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RTM: Barrett: Dallas News story on QuackWatch 8.26.1
Hello, This quote by Stephen Barrett, MD is very germane to those of us who are looking for legal remedies for some huge healthfraud issues: aspartame, mercury dental fillings, fluoride, and milk, whose safety is stoutly proclaimed by very false advertising. It shows the value of respecting and being attentive to the work of energetic, competent, dedicated citizens, whose prejudices are different from ours:
"I am part of a very interesting project that is going on in California. Under state law there, if someone engages in false advertising, a private party, such as an advocacy group, can sue. It does not require an actual victim. A lawyer has filed 30 suits in the past several months. We are acting as consultants and expert witnesses. ..."
Subject: [healthfraud] Front-page article about me.
Date: Sun, 26 Aug 2001 12:03:20 -0400
From: "Stephen Barrett, M.D." <firstname.lastname@example.org>
This article appeared today on the front page of the Sunday Reader
section of the Dallas News:
It has a few small errors but is basically very good.
Sunday | August 26, 2001
Interview: Bogus medical claims are big business in U.S.
For nearly 30 years, Dr. Stephen Barrett has been exposing companies and people engaged in health fraud.
Products with bogus medical claims are a multi-billion-dollar industry in America. The retired psychiatrist turned medical investigator tracks schemes and scams from his home in Allentown, Pa.
Dr. Barrett's once "passing interest" in health fraud has become five Web sites, a popular electronic newsletter and the main topic of the 47 books he has written. [Total is 48 books coauthored or edited (not "written), and not all involve quackery -- SB]
He is vice president of the National Council Against Health Fraud, a network of medical experts. His most notable effort is the Web site Quackwatch.com, which "combats health-related frauds, myths, fads and fallacies."
He recently spoke by telephone with Dallas Morning News staff writer Ira J. Hadnot. Here are excerpts:
Question: Besides cancer, what other diseases are targeted the most by people selling false or misleading products or "treatments?"
Answer: Cancer is the top one. The second is multiple sclerosis, a disease that is a quack's dream. People with MS can have great ups and downs, and it could be easy to attribute those "ups" to a substance. That substance could be a stimulant that is causing the person to feel something, but it is not curing the disease.
The frauds usually go after diseases characterized by suffering and desperation. They like to assert that science doesn't have all the answers. But that never has been a claim of science, which is a rational process that can address many questions about whether a product or procedure is safe and effective for its intended purpose.
People who are vulnerable to quackery are easily taken in by the promise of a solution to their problem. Or they are fooled by one of the favorite gimmicks of frauds - using personal testimony to sway buyers. There is nothing scientific about personal testimony. What sells is not the quality of the product but the ability to influence ill people to purchase it.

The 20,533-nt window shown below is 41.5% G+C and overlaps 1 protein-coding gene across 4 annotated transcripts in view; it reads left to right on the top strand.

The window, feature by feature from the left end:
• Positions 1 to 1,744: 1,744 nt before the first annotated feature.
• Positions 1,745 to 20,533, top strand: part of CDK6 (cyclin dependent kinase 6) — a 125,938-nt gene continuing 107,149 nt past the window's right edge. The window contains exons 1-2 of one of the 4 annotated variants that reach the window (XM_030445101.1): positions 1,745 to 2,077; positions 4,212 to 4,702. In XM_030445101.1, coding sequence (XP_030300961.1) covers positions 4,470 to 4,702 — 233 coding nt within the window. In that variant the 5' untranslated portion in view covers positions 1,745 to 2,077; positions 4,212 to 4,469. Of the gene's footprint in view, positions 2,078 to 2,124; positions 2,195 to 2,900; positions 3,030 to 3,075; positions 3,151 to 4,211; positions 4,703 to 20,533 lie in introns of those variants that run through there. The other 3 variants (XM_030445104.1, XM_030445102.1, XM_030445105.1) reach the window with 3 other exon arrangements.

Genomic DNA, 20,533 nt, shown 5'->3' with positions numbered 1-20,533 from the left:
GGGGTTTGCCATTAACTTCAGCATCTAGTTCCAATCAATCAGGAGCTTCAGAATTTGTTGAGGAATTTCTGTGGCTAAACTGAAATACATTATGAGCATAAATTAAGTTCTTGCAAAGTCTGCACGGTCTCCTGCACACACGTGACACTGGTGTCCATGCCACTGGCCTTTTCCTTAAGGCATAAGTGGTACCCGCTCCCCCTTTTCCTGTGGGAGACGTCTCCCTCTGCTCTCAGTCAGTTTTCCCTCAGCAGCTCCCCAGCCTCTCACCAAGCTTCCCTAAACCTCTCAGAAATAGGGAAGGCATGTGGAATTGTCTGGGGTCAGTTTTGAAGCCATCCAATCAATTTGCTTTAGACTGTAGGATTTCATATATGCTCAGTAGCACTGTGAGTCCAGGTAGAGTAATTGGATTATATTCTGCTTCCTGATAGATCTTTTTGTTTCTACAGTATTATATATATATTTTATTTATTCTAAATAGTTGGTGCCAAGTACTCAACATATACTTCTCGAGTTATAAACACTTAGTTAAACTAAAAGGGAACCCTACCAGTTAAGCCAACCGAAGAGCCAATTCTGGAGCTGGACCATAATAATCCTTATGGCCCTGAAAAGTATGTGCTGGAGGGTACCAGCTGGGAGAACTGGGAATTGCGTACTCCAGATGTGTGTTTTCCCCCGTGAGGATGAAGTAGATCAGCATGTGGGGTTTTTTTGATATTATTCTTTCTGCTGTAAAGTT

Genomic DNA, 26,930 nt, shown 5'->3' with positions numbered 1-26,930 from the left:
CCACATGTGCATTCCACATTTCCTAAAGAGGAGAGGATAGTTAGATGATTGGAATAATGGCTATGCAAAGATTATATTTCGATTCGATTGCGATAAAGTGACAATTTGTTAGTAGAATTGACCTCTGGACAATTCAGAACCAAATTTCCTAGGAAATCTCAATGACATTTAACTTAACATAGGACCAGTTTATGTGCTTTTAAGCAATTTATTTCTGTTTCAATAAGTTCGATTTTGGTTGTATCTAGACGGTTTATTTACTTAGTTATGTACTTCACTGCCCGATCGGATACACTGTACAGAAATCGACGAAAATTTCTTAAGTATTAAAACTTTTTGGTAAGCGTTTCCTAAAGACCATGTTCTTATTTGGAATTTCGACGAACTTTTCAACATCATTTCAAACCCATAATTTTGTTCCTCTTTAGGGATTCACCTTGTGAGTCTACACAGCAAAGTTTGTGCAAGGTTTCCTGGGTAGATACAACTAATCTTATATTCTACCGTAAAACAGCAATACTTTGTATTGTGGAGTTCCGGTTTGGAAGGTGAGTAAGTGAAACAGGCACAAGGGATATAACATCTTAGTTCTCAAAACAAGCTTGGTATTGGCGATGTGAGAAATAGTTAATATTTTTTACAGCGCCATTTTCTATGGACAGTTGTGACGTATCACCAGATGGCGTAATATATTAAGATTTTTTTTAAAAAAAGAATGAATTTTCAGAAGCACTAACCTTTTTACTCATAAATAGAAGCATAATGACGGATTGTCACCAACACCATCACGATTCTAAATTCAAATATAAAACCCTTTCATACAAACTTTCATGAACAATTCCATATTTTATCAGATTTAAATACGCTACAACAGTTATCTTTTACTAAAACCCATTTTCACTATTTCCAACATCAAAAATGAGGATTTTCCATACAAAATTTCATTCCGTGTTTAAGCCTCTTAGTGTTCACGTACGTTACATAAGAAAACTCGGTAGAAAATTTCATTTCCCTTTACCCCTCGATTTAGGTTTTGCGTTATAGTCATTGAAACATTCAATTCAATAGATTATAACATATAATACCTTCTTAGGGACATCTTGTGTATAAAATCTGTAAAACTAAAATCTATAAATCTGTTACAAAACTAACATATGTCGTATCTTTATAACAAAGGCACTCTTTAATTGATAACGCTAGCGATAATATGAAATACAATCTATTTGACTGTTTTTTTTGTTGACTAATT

Question: Can you share some of your more recent investigations and what they have revealed?
Answer: In one case, a number of people complained to me about a cancer quack. He was calling himself a doctor, but he had never gone to medical school. He victimized a lot of people. When victims contacted me, I referred them to the FBI. The guy was arrested and convicted of mail fraud and money laundering. ...
I am part of a very interesting project that is going on in California. Under state law there, if someone engages in false
advertising, a private party, such as an advocacy group, can sue. It does not require an actual victim. A lawyer has filed 30 suits in the past several months. We are acting as consultants and expert witnesses. ...
These suits could lead to the monitoring of infomercials, which are a large source of erroneous claims and misinformation.
Question: Are there any numbers in terms of how many people turn to what you call bogus "treatments" each year?
Answer: There is no real data. It is hard to calculate. ... The most widespread form of health fraud is people who are duped into wasting their money on vitamins they don't need. What's the cost? I can justify, from my research, at least $15 billion a year. It is probably way more than that.
It can get very complicated trying to assign numbers. There are thousands of products and multiple ways to distribute them.
The Federal Trade Commission may go after only 30 to 40 companies a year. There is no fear by most of these companies that they will be caught and fined.
Question: Is the medical profession concerned that an anti-doctor sentiment might be fueling some of this consumer behavior?
Answer: Dissatisfaction with medical care is a minor factor. Most people who turn to alternative treatments are satisfied with their treatment but want something extra. Some people are overconfident and think they know both sides of the issue. They are generally wrong.
I hear the phrase, "I have researched this" so much. What is happening is that they are reading the claim of someone selling something. They are not researching for conflicting information but to have their minds convinced.
Question: Can you share some cases where a person's health was damaged by fake products?
Answer: One woman was "diagnosed" with bogus medical equipment and told she had a thyroid problem. She was given iodine and went legally blind. She sued, and it was settled out of court.
I get one or two inquiries from people or lawyers a month that have some legal significance. The public is less likely to learn about these cases because they are normally settled and there is a secrecy agreement attached to the settlement payments.